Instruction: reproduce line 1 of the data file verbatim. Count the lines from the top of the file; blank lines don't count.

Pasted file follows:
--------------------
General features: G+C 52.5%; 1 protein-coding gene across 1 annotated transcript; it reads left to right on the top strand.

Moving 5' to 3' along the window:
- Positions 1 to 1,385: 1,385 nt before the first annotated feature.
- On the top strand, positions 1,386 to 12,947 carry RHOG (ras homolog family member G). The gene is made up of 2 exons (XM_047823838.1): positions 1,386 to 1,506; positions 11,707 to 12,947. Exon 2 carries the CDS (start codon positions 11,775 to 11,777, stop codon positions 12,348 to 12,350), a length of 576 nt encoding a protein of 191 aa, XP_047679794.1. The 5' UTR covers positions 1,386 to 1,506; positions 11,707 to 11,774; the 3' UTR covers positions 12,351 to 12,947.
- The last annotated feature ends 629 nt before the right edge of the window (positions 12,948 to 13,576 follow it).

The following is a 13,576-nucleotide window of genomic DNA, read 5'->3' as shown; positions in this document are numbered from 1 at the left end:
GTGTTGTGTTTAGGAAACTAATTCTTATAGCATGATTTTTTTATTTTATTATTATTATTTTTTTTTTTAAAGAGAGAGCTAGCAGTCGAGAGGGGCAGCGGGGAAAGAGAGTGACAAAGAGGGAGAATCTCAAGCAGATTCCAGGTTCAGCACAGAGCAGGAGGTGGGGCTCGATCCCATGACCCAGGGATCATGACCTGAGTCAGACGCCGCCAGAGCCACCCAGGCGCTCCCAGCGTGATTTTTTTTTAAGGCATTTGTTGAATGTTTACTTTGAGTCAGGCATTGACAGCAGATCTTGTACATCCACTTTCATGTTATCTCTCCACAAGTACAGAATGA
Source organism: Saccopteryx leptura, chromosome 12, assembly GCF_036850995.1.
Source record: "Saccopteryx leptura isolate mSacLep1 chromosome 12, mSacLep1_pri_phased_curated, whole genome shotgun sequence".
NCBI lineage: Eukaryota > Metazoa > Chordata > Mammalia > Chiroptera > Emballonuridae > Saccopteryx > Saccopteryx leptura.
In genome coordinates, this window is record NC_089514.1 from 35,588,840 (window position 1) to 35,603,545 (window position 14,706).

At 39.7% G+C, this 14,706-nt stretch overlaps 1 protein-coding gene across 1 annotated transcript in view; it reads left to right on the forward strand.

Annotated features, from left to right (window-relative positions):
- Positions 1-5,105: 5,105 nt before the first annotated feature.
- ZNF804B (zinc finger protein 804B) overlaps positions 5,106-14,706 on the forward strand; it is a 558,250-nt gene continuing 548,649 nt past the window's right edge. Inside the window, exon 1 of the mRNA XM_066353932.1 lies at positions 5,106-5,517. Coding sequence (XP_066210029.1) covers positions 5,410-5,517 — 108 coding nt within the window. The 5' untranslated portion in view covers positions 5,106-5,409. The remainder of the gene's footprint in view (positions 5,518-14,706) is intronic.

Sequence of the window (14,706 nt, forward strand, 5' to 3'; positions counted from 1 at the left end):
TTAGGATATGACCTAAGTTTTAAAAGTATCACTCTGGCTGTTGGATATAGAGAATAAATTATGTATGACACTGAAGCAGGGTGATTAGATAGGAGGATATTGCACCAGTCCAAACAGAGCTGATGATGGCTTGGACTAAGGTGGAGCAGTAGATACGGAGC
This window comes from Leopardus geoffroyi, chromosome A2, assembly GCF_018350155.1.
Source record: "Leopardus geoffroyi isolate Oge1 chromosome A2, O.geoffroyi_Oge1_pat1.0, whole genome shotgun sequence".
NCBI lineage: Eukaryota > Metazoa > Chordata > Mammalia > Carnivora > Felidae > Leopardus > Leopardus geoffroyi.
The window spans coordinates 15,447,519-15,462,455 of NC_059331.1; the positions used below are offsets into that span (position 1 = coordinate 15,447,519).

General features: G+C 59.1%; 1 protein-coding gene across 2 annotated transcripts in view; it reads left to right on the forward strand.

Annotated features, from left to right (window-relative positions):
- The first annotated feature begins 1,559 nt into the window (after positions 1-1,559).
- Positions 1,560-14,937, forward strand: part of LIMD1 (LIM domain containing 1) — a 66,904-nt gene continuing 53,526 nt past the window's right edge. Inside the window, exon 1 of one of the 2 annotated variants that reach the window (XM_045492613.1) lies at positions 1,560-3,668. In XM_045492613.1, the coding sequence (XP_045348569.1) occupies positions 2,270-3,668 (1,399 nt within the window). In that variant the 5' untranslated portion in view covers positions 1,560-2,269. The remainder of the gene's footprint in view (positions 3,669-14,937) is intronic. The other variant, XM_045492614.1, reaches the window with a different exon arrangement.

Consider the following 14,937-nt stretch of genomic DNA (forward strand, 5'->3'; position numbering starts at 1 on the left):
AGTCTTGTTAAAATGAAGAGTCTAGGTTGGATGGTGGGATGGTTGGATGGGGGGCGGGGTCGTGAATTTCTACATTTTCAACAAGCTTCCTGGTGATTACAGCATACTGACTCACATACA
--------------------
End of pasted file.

General features: G+C 52.5%; 1 protein-coding gene across 1 annotated transcript; it reads left to right on the top strand.